Sparks of life and mercy

I cheer for writers the way I cheer for the Red Sox. Once a writer – especially a nonfiction essayist – catches my eye, I’ll look for events where I can say “thank you” in person. Such a writer is Kathryn Jean Lopez, a journalist with a deep-rooted prolife commitment. When she appeared recently at a nearby conference to speak on the theme “Life After Roe: a time of radical challenge and opportunity”, I knew I had to go.

Lopez has written and reported extensively on politics, the life issues, culture, and Catholicism, always with a keen eye. So what does she make of this messy post-Roe culture of ours?

I soon learned that while her essays and reportage are marked by focus, her public speaking is of another order: one story after another in an energetic stream-of-consciousness style. She seemed to shoot off sparks, illuminating one point then another in rapid-fire style that rendered my note-taking nearly useless.

She talked about people. not politics. As one story flowed into another, she made clear where roots need to be cultivated: between people, in one-on-one conversation and service.

“We need to double down on the mercy,” post-Roe. She kept coming back to mercy, and to patience as well. “Being patient with everyone [is key to] life after Roe.” She urged extending that patience to people spreading misinformation about the Supreme Court’s Dobbs decision. “Assume that people just don’t know. Assume best intentions.”

Lopez is a sidewalk counselor outside a New York abortion facility on a regular basis. She’s a journalist by vocation, and praying on sidewalks was definitely not in her skill set at first. Yet that has become part of her commitment, incorporating prayer and encounter into her life’s work. And those encounters don’t stop once an abortion is over. “We have to be hyper-sensitive to the needs of post-abortive women.”

What moved her to join sidewalk ministry? Seeing medical waste trucks outside the abortion facility, and realizing that the “waste” included human remains. She refused to turn away. In her professional work, she shares with her readers and listeners why they shouldn’t turn away, either.

“Pro-lifers need to have an examination of conscience,” always acting in ways that are merciful, and not just on the sidewalk: for one example, she cited the need to promote policies that support adoption and foster care.

“Think creatively. You never know what you’re being used for….Even those close to us need to know we will love them, not judge them.”

As a Catholic, she noted that the “Walking with moms in need” initiative of the U.S. Conference of Catholic Bishops has not yet taken off in a big way. She encouraged her listeners to discover the program. I’m Catholic myself, and I hadn’t been familiar with it. I’m learning about it now.

Here was a journalist, intensely practical, politically savvy, who could have spent an hour talking about strategy and lobbying and state-level legislation. In a room full of activists, that would have struck a familiar if not comfortable note. Instead, with each story she shared – with each spark, so to speak – she illuminated a way forward that isn’t paved with laws and court decisions.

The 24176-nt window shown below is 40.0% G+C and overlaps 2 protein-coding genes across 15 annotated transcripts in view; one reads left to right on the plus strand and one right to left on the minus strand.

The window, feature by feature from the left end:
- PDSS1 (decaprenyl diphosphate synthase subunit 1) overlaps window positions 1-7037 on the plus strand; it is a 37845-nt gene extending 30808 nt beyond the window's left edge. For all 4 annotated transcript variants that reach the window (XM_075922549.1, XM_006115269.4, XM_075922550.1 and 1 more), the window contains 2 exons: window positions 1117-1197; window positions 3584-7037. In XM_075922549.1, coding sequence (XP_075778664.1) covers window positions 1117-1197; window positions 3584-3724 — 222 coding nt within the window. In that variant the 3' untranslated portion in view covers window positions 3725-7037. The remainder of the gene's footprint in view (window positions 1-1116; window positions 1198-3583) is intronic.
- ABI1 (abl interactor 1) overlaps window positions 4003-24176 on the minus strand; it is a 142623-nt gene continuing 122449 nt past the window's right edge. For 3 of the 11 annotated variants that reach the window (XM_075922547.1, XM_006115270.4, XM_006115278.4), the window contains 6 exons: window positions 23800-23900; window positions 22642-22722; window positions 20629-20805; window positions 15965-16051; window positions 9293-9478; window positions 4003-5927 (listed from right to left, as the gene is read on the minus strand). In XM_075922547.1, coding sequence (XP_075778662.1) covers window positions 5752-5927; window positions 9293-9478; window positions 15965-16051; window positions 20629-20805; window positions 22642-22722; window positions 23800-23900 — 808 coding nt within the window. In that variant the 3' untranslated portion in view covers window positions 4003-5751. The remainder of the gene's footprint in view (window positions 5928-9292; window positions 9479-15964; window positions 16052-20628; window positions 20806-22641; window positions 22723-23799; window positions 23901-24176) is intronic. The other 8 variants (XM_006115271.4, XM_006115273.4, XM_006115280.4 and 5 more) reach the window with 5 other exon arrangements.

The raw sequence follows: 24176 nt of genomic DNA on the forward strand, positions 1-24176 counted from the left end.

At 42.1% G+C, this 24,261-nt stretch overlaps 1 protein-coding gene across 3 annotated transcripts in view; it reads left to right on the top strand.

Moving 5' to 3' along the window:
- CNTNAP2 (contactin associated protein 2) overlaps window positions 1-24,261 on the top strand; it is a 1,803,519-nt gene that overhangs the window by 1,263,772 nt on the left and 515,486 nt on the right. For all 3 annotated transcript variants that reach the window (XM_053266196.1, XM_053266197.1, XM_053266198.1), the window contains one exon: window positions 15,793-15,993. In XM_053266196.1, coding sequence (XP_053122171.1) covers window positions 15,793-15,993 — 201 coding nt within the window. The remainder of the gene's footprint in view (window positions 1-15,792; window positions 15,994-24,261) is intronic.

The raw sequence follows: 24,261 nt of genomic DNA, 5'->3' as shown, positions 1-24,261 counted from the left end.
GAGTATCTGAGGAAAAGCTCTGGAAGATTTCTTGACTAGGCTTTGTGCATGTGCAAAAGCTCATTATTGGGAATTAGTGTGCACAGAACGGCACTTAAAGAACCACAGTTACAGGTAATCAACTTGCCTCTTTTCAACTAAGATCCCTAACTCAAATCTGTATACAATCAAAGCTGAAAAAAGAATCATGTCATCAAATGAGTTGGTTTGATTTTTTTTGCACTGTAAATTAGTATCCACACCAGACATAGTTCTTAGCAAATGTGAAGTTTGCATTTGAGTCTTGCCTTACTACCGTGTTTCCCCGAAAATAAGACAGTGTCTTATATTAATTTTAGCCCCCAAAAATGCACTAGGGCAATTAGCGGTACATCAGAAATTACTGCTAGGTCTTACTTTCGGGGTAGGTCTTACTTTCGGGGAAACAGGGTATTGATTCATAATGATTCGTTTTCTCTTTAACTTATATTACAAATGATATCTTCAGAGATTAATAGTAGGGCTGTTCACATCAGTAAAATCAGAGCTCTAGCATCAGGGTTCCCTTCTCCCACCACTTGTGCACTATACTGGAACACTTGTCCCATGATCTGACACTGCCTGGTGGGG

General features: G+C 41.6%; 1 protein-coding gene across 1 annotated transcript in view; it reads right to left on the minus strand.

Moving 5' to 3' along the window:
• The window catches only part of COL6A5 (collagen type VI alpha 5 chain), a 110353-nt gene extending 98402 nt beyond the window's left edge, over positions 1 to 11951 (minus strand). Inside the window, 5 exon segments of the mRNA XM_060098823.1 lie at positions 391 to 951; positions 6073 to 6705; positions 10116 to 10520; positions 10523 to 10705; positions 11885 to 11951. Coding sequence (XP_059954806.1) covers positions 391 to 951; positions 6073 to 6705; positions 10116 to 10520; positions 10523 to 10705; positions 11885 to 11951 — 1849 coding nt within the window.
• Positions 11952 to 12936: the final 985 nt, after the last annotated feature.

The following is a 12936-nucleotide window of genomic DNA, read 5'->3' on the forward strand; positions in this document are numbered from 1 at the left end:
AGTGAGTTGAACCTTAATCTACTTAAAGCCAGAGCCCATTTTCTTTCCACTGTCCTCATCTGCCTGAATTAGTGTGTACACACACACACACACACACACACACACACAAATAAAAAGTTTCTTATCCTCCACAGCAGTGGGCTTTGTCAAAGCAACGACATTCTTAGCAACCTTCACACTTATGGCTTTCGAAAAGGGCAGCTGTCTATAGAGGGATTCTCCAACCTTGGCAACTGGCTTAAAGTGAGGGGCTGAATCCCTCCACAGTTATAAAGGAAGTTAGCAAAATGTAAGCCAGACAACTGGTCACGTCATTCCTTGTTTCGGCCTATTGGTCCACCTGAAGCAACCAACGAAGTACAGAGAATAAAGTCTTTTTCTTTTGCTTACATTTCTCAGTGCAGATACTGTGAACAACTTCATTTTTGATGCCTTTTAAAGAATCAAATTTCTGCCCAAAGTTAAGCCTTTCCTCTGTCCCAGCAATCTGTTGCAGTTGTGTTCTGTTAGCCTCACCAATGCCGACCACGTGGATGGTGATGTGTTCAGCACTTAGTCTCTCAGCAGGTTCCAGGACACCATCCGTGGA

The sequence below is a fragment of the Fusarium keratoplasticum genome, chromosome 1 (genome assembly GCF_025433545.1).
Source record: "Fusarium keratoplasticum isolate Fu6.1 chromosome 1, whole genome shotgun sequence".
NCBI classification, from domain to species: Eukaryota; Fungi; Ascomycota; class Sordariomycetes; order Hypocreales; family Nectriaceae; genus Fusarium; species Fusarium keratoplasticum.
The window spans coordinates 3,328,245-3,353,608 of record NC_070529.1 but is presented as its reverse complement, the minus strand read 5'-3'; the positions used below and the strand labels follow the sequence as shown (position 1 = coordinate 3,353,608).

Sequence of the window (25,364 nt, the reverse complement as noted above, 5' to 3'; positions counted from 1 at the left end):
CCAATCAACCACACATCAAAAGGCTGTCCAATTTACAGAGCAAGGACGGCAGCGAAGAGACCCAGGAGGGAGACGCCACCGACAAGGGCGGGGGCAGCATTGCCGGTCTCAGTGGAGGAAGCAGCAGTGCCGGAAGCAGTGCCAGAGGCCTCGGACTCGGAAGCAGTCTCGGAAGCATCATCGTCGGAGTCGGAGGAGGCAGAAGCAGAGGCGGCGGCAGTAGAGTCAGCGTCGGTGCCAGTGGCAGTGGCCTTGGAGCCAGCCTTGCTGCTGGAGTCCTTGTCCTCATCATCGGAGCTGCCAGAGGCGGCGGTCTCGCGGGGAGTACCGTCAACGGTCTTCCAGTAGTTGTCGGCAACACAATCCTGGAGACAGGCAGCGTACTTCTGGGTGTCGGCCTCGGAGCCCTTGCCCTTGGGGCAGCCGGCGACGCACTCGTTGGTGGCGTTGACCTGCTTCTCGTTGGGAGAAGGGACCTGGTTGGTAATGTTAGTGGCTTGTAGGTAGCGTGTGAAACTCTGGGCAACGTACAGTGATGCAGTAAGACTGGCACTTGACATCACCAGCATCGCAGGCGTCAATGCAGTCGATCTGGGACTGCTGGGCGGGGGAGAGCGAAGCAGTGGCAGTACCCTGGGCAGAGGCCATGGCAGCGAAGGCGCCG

Listening, serving one-on-one, being patient, extending mercy every day in big and little ways: those are precisely the challenges and opportunities that Kathryn Jean Lopez came to talk about. She spoke with urgency, as if she were afraid she’d run out of time before her work was done.

I’m writing this several weeks after hearing her speak at Assumption University. I mentioned earlier that taking notes during her speech was hard, because she kept moving from story to story. She forced me to listen to her whole message, not just listen for the occasional catchy quote (though I did my best to capture some). As a veteran of the public-policy aspect of pro-life work, I needed to hear what she had to say. She left an impression on me while I’m still in the process of decompressing from years of State House work.

You’re not done, she seemed to be saying. There’s better work ahead.

My thanks to Massachusetts Citizens for Life for hosting the convention at which I heard Ms. Lopez speak.

Roe is behind us, and hard work is ahead of us

reblogged from Leaven for the Loaf

Today, the sun is setting on the era of Roe. The U.S. Supreme Court has issued its Dobbs opinion, and Roe v. Wade is overturned along with its successor Casey decision. Abortion regulation is to be left to the states. Peruse the giant-sized decision at your leisure. 

For those who want a deeper dive, I have some thoughts.

The leaker and the bullies lost

Whoever leaked the draft opinion – and I’ll maintain all my days that it was an abortion-friendly Court clerk – lost a huge gamble. It backfired, even if the initial reaction was all the leaker could have hoped for. The leak sparked outrage among abortion advocates. Justices were doxxed and home addresses were made public. There was an assassination plan against Justice Kavanaugh. Bullies felt emboldened.

Five Justices stood up to all that. The vote was 5 to overturn Roe, 3 opposed, and a vote by the Chief Justice to uphold Mississippi’s law while still upholding Roe. (So that’s what a cut-rate Solomon sounds like.) Here’s to Justices Alito, Thomas, Gorsuch, Kavanaugh, and Barrett. 

The bullying might not be over, and we might see it close to home. Time will tell. The Court has just given a powerful example of how to face it.

The Court did not recognize the fundamental right to life